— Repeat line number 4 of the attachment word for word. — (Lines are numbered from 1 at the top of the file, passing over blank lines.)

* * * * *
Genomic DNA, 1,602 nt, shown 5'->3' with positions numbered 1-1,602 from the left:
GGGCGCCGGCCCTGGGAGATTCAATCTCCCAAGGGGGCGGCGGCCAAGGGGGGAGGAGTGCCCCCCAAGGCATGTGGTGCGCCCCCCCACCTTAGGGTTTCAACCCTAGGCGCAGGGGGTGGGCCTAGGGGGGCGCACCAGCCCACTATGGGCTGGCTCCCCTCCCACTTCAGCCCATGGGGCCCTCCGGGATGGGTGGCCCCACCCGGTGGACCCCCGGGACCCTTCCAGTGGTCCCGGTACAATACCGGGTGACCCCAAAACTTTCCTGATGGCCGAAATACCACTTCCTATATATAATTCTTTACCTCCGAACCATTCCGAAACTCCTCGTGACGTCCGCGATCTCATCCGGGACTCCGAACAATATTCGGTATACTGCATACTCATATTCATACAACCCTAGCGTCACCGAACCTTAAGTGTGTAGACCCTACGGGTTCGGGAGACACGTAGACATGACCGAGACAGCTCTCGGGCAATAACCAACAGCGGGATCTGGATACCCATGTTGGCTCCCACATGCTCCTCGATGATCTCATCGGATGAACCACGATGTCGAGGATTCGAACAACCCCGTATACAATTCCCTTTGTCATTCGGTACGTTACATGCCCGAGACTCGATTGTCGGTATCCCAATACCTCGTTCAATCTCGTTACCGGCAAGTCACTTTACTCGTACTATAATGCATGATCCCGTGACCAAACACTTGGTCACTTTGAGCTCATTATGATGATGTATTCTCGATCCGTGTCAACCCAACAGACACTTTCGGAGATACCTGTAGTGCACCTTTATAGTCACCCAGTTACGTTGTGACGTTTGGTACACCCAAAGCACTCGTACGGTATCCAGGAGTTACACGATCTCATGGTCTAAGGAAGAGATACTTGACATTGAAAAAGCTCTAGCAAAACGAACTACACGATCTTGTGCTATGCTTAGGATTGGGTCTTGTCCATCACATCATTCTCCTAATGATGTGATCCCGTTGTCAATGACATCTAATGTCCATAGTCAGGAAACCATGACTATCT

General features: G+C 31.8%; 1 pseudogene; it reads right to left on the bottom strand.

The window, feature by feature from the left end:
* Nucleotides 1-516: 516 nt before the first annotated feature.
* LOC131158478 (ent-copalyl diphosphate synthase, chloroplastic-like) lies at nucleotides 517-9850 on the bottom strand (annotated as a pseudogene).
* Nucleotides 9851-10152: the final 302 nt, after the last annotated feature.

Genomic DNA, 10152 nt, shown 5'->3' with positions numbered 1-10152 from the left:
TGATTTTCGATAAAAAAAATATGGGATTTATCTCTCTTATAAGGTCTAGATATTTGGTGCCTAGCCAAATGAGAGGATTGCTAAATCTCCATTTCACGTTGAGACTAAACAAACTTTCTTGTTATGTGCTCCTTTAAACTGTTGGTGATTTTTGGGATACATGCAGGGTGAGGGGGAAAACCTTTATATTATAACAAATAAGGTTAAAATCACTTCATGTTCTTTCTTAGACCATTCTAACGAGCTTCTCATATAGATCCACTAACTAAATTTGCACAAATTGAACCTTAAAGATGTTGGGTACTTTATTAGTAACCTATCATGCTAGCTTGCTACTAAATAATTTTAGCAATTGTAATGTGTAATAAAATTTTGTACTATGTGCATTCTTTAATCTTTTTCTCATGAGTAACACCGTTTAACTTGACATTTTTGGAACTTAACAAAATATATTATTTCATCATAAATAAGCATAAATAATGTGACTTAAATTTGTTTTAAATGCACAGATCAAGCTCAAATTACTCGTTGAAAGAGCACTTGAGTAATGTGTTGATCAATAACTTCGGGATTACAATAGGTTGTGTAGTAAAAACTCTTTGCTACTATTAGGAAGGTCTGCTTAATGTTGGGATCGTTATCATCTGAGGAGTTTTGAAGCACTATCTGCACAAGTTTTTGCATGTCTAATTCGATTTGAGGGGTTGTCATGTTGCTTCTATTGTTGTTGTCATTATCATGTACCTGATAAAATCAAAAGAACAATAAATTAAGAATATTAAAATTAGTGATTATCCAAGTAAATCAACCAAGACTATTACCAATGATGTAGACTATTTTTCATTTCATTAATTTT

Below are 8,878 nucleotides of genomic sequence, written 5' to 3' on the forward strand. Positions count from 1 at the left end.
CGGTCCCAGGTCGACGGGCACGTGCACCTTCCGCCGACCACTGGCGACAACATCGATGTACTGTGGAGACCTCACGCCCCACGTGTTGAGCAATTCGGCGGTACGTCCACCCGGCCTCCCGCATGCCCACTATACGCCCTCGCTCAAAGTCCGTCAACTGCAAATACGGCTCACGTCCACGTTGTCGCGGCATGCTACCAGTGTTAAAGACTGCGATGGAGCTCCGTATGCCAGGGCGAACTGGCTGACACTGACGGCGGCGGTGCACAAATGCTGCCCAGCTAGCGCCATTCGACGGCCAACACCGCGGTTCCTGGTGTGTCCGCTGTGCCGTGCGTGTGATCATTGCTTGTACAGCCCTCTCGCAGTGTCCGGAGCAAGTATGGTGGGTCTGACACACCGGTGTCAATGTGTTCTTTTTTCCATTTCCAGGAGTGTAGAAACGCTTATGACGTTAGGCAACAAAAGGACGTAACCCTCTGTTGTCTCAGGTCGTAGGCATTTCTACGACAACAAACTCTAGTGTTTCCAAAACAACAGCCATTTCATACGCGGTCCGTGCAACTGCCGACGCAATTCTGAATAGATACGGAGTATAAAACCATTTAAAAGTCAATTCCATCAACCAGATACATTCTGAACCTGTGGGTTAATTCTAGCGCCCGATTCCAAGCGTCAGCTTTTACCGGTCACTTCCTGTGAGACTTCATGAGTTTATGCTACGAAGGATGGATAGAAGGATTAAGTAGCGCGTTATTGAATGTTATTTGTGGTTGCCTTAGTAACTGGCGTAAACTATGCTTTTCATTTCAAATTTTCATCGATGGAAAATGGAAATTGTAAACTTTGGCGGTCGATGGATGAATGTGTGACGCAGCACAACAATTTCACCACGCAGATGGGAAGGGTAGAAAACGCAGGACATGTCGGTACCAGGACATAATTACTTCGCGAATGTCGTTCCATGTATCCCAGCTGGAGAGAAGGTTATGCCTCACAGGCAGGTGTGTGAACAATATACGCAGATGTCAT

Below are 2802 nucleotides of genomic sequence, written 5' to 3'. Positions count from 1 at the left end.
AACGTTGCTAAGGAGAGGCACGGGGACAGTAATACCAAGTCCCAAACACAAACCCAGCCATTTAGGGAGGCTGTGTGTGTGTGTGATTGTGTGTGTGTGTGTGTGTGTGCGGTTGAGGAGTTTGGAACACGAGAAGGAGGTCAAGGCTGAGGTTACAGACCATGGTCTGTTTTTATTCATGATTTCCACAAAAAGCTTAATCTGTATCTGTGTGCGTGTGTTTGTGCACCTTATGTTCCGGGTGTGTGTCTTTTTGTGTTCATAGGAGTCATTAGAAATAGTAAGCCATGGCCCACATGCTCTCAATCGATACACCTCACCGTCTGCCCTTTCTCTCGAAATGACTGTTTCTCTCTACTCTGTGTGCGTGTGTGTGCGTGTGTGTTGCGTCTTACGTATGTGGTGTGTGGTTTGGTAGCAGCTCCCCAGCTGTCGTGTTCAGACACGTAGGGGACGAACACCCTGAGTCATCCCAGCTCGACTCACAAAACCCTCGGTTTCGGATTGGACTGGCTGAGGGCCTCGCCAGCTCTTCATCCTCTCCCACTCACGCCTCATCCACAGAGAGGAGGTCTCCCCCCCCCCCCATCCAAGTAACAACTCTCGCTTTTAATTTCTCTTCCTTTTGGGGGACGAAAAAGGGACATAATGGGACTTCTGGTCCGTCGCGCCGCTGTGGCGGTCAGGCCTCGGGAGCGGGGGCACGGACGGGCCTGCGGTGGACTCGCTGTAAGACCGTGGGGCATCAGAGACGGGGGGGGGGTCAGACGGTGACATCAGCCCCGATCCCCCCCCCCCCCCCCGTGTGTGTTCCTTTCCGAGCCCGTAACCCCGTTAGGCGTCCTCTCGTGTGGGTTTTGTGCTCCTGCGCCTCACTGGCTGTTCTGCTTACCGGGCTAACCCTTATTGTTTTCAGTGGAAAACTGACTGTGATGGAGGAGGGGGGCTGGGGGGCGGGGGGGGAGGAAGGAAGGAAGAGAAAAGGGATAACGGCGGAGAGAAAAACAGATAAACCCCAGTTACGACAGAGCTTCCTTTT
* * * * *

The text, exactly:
The window, feature by feature from the left end: